Stefani Kim

Graduation Date


Subject Concentration


Degree Name

Master of Arts (MA)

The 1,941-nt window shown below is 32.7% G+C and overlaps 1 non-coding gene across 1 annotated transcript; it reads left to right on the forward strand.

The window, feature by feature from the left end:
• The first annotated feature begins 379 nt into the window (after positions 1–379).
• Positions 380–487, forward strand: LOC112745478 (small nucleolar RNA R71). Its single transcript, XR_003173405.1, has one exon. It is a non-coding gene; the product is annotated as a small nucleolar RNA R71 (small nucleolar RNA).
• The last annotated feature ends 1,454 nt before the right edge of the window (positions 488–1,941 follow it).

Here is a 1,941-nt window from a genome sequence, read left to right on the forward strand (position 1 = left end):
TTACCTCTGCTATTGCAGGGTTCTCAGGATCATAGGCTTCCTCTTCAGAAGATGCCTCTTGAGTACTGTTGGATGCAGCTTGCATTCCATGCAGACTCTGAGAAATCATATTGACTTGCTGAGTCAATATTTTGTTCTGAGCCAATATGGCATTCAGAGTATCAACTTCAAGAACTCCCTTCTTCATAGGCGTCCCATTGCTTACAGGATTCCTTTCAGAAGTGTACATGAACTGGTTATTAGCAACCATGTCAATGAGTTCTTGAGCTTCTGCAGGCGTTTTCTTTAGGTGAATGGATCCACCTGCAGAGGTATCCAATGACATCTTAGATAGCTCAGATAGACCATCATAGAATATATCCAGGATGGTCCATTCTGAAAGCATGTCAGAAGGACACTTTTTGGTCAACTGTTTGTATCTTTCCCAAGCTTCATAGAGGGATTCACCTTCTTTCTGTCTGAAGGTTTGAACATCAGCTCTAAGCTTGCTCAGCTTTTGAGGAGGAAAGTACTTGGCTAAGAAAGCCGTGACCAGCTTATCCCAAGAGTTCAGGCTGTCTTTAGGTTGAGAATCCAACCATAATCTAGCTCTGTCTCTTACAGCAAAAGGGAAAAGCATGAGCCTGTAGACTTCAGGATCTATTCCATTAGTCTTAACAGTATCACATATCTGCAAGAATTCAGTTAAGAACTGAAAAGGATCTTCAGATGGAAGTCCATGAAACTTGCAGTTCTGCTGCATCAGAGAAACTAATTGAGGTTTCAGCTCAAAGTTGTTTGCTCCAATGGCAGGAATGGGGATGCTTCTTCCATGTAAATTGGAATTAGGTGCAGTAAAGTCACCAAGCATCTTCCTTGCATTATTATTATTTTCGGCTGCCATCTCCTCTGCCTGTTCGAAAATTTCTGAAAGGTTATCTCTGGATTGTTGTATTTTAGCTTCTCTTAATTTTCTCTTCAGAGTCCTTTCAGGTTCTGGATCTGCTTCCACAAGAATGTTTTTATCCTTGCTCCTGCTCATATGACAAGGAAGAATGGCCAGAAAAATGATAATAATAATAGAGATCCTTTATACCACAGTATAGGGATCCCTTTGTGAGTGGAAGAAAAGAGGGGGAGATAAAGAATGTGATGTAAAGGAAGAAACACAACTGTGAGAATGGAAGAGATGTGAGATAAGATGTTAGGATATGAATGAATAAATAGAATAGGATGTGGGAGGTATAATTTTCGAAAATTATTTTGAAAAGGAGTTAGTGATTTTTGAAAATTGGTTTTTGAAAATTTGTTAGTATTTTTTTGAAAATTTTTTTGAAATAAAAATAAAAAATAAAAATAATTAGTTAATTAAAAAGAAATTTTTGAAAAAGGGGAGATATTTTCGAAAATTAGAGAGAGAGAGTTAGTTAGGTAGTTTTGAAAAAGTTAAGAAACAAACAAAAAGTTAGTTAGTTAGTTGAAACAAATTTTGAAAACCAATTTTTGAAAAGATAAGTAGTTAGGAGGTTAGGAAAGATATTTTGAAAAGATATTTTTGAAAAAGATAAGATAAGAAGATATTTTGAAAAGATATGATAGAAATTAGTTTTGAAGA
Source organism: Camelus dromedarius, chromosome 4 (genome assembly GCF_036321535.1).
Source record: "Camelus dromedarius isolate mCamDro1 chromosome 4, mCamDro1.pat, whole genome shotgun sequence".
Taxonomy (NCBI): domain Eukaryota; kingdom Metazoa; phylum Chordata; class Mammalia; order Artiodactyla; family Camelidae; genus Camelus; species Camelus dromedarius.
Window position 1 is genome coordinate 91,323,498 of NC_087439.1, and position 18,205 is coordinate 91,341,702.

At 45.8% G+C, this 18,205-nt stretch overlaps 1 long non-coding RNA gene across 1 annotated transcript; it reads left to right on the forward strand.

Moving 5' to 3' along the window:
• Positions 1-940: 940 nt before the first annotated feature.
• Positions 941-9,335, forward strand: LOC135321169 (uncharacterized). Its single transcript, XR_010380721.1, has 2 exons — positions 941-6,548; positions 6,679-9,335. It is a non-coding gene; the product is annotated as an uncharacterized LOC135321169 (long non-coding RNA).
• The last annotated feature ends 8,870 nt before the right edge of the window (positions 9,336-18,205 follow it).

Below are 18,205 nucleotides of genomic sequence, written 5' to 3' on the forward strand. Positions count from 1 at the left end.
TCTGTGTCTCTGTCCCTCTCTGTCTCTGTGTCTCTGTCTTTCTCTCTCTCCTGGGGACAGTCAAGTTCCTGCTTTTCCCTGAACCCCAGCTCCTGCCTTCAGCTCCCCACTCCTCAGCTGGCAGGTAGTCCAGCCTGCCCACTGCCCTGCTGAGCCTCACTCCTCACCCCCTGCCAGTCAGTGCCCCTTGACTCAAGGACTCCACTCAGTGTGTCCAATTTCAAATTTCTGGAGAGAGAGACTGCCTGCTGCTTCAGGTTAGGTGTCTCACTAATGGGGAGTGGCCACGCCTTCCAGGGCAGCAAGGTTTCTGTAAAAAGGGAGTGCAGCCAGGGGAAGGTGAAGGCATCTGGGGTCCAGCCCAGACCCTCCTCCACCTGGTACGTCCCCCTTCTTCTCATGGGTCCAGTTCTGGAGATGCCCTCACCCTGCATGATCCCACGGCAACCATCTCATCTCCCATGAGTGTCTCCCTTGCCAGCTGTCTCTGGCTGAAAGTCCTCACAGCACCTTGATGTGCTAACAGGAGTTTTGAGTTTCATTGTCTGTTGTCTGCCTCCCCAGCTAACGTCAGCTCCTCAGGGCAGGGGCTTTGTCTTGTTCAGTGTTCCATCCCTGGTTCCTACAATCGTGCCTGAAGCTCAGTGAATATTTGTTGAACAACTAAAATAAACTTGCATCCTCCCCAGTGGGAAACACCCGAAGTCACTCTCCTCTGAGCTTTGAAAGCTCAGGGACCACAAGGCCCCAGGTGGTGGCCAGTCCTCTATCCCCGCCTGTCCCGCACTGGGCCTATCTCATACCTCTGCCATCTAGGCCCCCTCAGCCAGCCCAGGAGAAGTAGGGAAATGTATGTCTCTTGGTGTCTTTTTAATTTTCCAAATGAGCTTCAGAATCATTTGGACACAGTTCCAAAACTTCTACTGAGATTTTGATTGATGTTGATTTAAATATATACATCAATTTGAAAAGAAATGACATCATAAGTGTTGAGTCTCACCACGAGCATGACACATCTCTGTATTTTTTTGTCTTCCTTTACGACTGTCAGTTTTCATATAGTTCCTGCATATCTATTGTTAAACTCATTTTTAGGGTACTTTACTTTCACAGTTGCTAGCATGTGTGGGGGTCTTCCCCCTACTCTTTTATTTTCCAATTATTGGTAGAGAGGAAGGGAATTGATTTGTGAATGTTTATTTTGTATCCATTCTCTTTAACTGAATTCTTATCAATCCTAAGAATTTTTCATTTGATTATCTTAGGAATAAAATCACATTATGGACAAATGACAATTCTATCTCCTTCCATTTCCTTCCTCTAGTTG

The Salt River Pima Indians, prior to colonization, had a strong tradition of harvesting and food sovereignity. As the tribe adapted to a more Westernized diet which consisted mainly of processed food rations, the rate of diabetes began to skyrocket on the reservation and, at one point, the tribe had one of the highest per capita diabetes rates in the world. This year, the tribe's cultural resources department will resurrect a 16-year-old community garden program originally funded by a USDA/Habitat for Humanity grant as a way to help combat health problems related to a poor diet such as diabetes and heart disease. The garden will include traditional Akimel O'odham foods like several variations of pima beans, corn and stick beans; there will also be classes to teach tribal members traditional farming techniques for their own gardens. Foods grown in the garden will be distributed to the community. Some of the seeds have never left the reservation and have only been grown on Salt River. With high unemployment and poverty endemic to the tribe, many people choose to whatever's cheapest and most convenient: fast food and other high-fat, processed items. It is also difficult to change people's entrenched eating habits, and many of the younger generation were not taught traditional growing techniques or did not eat traditional foods while growing up. Despite the obstacles, some community members keep small plots in their backyards and others have adapted to a healthier diet due to diabetes diagnosis.

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